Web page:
Drought; Swaraj Abhiyan Vs. Union of India [Supreme Court of India, 13-05-2016]



(Madan B. Lokur) and (N.V. Ramana) JJ.

May 13, 2016


Swaraj Abhiyan – (II)



Union of India & Ors. .…Respondents J U D G M E N T

Madan B. Lokur, J.

1. In our judgment dated 11th May, 2016 we had adverted to the drought or the drought-like conditions prevailing in several parts of our country and had issued certain directions for compliance. In this judgment, we will deal with the prayer made by the petitioner Swaraj Abhiyan relating to the implementation of the National Food Security Act, 2013 (for short ‘the NFS Act’).

Implementation of the National Food Security Act, 2013

2. It is submitted by the petitioner that it is necessary to ensure food security to the persons affected by the drought. In this regard, the petitioner made four suggestions and they are:-

(i) All households should be provided with 5 kg food grains per person per month irrespective of whether or not they fall in the category of priority households as defined in Section 2(14) of the NFS Act read with Section 10 thereof. The provision for food grains should be in addition to and not in derogation of any other entitlement in any other government scheme.

(ii) Households that do not have a ration card or family members left out of existing ration cards should be issued special and temporary coupons on production of an appropriate identity card or any other proof of residence.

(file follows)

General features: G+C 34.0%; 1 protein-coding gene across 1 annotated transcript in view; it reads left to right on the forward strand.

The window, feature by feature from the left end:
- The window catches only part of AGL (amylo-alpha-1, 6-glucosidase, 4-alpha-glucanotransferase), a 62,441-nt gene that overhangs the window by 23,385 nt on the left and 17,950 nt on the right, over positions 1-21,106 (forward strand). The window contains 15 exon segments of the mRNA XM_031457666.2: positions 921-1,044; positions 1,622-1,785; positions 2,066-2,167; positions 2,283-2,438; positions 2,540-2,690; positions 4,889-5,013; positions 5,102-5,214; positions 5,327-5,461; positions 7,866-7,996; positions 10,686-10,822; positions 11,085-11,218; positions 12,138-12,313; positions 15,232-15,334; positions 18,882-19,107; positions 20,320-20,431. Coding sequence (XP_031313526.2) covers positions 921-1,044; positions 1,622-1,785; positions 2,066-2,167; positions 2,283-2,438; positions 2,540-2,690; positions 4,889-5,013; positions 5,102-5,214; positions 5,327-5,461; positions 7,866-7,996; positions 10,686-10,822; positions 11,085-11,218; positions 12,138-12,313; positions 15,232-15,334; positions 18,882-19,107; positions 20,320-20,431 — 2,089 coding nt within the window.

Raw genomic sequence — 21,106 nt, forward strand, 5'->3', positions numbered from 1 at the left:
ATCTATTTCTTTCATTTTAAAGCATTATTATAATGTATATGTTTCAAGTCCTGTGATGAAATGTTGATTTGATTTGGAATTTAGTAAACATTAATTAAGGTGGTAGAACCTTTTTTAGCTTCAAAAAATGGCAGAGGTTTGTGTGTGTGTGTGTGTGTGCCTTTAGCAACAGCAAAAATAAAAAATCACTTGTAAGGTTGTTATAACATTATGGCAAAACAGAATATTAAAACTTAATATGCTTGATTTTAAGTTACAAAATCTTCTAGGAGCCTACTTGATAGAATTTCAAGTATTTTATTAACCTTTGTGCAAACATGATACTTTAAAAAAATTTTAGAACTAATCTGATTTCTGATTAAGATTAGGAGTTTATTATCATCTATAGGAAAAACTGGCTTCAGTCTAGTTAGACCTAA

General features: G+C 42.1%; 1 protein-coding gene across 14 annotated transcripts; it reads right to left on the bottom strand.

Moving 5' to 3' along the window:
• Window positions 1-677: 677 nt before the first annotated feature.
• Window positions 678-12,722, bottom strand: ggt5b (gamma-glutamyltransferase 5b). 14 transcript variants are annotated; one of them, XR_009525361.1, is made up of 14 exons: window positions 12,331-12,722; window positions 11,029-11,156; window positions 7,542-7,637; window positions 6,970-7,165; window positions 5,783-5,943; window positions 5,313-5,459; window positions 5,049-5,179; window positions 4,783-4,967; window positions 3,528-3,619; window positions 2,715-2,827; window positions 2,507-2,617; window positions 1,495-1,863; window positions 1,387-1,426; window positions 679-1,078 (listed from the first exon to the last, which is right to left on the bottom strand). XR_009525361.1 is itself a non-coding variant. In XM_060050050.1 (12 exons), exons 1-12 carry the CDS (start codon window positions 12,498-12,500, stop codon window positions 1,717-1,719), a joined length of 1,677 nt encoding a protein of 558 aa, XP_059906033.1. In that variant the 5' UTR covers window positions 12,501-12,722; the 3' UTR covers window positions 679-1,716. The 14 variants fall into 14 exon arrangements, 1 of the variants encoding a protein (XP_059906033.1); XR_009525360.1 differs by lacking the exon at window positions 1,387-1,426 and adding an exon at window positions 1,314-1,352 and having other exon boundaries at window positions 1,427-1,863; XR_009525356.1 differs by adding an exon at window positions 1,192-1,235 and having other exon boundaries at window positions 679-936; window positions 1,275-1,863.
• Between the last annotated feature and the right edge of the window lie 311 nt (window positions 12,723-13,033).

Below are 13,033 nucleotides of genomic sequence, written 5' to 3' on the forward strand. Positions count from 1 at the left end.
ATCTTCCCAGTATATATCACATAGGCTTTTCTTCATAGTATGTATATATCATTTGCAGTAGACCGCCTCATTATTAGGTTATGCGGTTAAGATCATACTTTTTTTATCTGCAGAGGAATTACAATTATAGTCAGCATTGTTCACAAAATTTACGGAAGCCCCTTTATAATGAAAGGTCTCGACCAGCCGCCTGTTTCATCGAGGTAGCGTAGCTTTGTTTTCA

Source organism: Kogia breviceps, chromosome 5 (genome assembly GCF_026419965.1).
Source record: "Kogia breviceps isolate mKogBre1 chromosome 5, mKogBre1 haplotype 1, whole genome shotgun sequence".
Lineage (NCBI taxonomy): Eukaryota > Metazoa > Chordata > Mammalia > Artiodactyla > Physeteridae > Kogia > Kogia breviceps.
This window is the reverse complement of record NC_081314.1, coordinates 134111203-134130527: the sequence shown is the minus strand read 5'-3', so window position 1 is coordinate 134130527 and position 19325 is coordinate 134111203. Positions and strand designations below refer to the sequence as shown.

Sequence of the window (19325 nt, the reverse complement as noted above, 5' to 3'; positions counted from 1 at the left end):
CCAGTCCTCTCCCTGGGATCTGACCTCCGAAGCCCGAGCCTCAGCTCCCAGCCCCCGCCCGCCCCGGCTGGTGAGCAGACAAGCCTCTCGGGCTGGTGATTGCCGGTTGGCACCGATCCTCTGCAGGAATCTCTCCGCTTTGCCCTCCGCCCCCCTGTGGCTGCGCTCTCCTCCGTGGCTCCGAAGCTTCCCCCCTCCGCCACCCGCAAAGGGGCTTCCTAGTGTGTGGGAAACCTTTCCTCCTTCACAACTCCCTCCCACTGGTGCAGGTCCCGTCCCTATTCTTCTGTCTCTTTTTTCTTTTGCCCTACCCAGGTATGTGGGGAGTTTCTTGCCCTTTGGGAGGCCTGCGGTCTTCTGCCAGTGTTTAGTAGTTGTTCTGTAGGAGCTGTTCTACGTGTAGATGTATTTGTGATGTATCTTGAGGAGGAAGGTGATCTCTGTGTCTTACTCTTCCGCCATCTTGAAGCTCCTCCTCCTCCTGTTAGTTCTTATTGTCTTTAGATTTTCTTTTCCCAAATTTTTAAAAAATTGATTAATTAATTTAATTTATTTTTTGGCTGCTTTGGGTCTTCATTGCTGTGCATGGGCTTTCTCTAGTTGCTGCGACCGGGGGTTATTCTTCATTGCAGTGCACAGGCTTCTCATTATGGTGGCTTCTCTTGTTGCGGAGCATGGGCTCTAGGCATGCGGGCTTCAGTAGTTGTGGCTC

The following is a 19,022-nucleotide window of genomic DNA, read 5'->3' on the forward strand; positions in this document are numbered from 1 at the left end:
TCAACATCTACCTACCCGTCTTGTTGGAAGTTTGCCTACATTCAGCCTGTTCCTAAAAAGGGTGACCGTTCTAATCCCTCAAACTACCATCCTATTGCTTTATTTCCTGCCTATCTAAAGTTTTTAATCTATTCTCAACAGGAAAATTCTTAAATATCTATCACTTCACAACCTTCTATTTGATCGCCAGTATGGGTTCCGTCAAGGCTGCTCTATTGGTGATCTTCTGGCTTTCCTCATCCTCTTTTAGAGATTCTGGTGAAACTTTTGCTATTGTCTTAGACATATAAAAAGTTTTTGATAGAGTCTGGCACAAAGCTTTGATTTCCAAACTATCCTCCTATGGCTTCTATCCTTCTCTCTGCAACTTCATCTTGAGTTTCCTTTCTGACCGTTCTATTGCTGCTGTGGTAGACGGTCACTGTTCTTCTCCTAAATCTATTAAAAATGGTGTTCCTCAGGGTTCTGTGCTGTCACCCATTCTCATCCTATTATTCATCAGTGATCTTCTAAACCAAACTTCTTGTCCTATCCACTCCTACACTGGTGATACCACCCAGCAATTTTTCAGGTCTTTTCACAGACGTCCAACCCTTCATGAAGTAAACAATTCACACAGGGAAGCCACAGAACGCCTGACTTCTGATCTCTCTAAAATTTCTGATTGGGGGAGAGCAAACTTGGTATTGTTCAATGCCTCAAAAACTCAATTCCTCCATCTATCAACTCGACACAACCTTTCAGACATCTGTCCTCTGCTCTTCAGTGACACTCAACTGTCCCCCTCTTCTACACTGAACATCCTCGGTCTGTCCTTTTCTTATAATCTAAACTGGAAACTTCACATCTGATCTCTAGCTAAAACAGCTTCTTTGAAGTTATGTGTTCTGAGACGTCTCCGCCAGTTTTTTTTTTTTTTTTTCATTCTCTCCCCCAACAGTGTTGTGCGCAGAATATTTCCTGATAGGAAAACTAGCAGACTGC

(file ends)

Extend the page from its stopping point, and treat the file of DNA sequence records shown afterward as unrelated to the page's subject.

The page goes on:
(iii) Each household affected by the drought should be provided 2 kg of dal (lentil) per month at Rs. 30 per kg and one litre of edible oil per month at Rs. 25 per litre through the Public Distribution System. In this regard, reference was made to a similar scheme which is said to be working quite well in Tamil Nadu.

(iv) Children affected by the drought should be provided one egg or 200 gms of milk per day (6 days a week) under the Mid-Day Meal Scheme. In addition to this, the Mid-Day Meal Scheme should continue during the summer vacation period in schools so that children are not deprived of their meals, including eggs or milk, as the case may be.

3. The Union of India has explained in its response that in terms of Section 3 of the NFS Act the monthly entitlement of food grains is 5 kg per person for eligible households under ‘priority’ category and 35 per kg per family under the Antyodaya Anna Yojna for rice, wheat and coarse grains. Coverage under the NFS Act has been delinked from poverty estimates and is substantially above the percentage of population living below the poverty line. It is submitted that coverage under the NFS Act has to be determined by each State and the criteria for identification of priority households and their actual identification is the responsibility of the State Government. It is further stated that the State Government is expected to digitize the beneficiary database and also set up a ‘grievance redressal mechanism’.

4. For implementation of the NFS Act, the State Government is required to complete all preparatory steps for which guidelines have been issued by the Government of India. In this context, it is stated that the implementation of the NFS Act has started in 32 States and Union Territories and as far as Gujarat is concerned it will implement the NFS Act from 1st April 2016. During the course of hearing, we were informed that thankfully Gujarat is now implementing the NFS Act.